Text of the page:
I think it is safe to say that all of us plant our gardens with a vision in mind that it will be beautiful twelve months of the year, only to find that as summer passes, so does the beauty we so enjoy. So off we go to our favorite nursery to add something that will help our garden at that very moment. If you could add shrubs or small trees that serves two purposes at one time, you would be making great use of the space in your garden, no matter the size. Today, I am talking about plant color and plant contribution to wildlife. This idea of plants with two jobs easily translates to pots too!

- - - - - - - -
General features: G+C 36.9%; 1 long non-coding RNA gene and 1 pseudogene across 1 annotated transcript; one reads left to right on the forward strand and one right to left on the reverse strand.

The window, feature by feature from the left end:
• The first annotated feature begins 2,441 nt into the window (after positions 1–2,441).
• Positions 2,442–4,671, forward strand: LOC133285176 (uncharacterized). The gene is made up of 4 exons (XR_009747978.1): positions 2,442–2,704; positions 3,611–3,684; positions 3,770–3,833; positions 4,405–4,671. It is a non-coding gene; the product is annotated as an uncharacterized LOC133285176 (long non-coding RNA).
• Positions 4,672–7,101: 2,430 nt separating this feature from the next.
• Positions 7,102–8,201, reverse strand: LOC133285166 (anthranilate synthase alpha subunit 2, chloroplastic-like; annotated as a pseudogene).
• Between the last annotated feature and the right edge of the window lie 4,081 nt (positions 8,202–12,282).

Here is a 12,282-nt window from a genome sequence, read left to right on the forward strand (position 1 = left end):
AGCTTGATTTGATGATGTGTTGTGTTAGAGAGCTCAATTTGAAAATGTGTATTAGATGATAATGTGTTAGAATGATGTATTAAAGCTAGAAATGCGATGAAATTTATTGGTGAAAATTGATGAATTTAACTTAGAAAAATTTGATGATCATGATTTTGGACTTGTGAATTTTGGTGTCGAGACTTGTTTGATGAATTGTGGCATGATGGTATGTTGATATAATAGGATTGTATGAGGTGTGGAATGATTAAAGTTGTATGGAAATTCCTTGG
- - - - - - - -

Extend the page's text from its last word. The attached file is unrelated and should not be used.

The following is a brief list of plants that add interest to your garden for more than one reason or season!

Deciduous Shrubs

Deciduous shrubs can stand alone or act as a low to mid-size plants in a mixed garden. They make wonderful backdrops to other lower growing shrubs, low growing evergreens, perennials, and grasses. They also carry the eye easily up to the next tier of your garden which can be your taller shrubs, trees, perennials, and ornamental grasses; thus adding depth. And, finally, seeing bulbs peek out underneath them in the spring is an easy way to put a smile on your face and let you know spring is just around the corner.
Cotinus Golden Spirit

Cotinus coggygria 'Gold Spirit'